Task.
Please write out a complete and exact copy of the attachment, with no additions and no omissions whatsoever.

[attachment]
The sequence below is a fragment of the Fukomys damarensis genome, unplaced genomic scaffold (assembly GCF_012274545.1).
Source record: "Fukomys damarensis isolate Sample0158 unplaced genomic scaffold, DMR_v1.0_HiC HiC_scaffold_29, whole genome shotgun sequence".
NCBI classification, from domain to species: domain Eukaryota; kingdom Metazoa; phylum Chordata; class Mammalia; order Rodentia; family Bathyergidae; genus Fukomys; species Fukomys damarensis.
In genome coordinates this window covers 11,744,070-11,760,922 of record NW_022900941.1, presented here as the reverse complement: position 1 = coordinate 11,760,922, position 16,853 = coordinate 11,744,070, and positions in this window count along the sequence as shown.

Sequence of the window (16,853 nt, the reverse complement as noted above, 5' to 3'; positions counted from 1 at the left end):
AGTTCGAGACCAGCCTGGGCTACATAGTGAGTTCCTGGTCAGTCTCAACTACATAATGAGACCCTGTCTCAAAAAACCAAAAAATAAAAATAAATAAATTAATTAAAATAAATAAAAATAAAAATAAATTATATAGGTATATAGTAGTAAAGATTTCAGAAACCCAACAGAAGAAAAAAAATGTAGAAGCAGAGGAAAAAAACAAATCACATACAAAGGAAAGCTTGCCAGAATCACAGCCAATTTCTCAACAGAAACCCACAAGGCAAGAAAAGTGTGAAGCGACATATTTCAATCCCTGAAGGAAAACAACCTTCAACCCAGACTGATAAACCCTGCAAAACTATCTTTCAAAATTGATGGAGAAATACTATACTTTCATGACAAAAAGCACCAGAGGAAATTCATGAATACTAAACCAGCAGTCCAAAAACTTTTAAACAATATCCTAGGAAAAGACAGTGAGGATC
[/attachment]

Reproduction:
The sequence below is a fragment of the Fukomys damarensis genome, unplaced genomic scaffold (assembly GCF_012274545.1).
Source record: "Fukomys damarensis isolate Sample0158 unplaced genomic scaffold, DMR_v1.0_HiC HiC_scaffold_29, whole genome shotgun sequence".
NCBI classification, from domain to species: domain Eukaryota; kingdom Metazoa; phylum Chordata; class Mammalia; order Rodentia; family Bathyergidae; genus Fukomys; species Fukomys damarensis.
In genome coordinates this window covers 11,744,070-11,760,922 of record NW_022900941.1, presented here as the reverse complement: position 1 = coordinate 11,760,922, position 16,853 = coordinate 11,744,070, and positions in this window count along the sequence as shown.

Sequence of the window (16,853 nt, the reverse complement as noted above, 5' to 3'; positions counted from 1 at the left end):
AGTTCGAGACCAGCCTGGGCTACATAGTGAGTTCCTGGTCAGTCTCAACTACATAATGAGACCCTGTCTCAAAAAACCAAAAAATAAAAATAAATAAATTAATTAAAATAAATAAAAATAAAAATAAATTATATAGGTATATAGTAGTAAAGATTTCAGAAACCCAACAGAAGAAAAAAAATGTAGAAGCAGAGGAAAAAAACAAATCACATACAAAGGAAAGCTTGCCAGAATCACAGCCAATTTCTCAACAGAAACCCACAAGGCAAGAAAAGTGTGAAGCGACATATTTCAATCCCTGAAGGAAAACAACCTTCAACCCAGACTGATAAACCCTGCAAAACTATCTTTCAAAATTGATGGAGAAATACTATACTTTCATGACAAAAAGCACCAGAGGAAATTCATGAATACTAAACCAGCAGTCCAAAAACTTTTAAACAATATCCTAGGAAAAGACAGTGAGGATC